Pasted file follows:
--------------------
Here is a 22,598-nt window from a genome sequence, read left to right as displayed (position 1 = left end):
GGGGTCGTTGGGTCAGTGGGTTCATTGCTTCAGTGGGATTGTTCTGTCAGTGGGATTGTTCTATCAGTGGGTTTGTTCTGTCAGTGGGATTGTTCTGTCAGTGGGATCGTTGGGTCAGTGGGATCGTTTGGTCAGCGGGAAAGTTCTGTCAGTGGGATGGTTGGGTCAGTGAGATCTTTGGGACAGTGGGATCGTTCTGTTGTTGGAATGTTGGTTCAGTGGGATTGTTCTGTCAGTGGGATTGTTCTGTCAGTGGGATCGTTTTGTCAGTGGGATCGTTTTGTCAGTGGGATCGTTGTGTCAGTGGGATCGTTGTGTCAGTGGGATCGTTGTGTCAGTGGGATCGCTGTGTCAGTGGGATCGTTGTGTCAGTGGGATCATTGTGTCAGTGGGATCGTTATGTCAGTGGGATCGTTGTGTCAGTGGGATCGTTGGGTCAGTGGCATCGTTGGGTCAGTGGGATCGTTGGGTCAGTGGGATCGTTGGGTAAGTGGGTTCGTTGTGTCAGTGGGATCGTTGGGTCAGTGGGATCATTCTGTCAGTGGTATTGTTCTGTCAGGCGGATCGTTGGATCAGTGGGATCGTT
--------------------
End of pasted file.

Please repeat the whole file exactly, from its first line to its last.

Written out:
Here is a 22,598-nt window from a genome sequence, read left to right as displayed (position 1 = left end):
GGGGTCGTTGGGTCAGTGGGTTCATTGCTTCAGTGGGATTGTTCTGTCAGTGGGATTGTTCTATCAGTGGGTTTGTTCTGTCAGTGGGATTGTTCTGTCAGTGGGATCGTTGGGTCAGTGGGATCGTTTGGTCAGCGGGAAAGTTCTGTCAGTGGGATGGTTGGGTCAGTGAGATCTTTGGGACAGTGGGATCGTTCTGTTGTTGGAATGTTGGTTCAGTGGGATTGTTCTGTCAGTGGGATTGTTCTGTCAGTGGGATCGTTTTGTCAGTGGGATCGTTTTGTCAGTGGGATCGTTGTGTCAGTGGGATCGTTGTGTCAGTGGGATCGTTGTGTCAGTGGGATCGCTGTGTCAGTGGGATCGTTGTGTCAGTGGGATCATTGTGTCAGTGGGATCGTTATGTCAGTGGGATCGTTGTGTCAGTGGGATCGTTGGGTCAGTGGCATCGTTGGGTCAGTGGGATCGTTGGGTCAGTGGGATCGTTGGGTAAGTGGGTTCGTTGTGTCAGTGGGATCGTTGGGTCAGTGGGATCATTCTGTCAGTGGTATTGTTCTGTCAGGCGGATCGTTGGATCAGTGGGATCGTT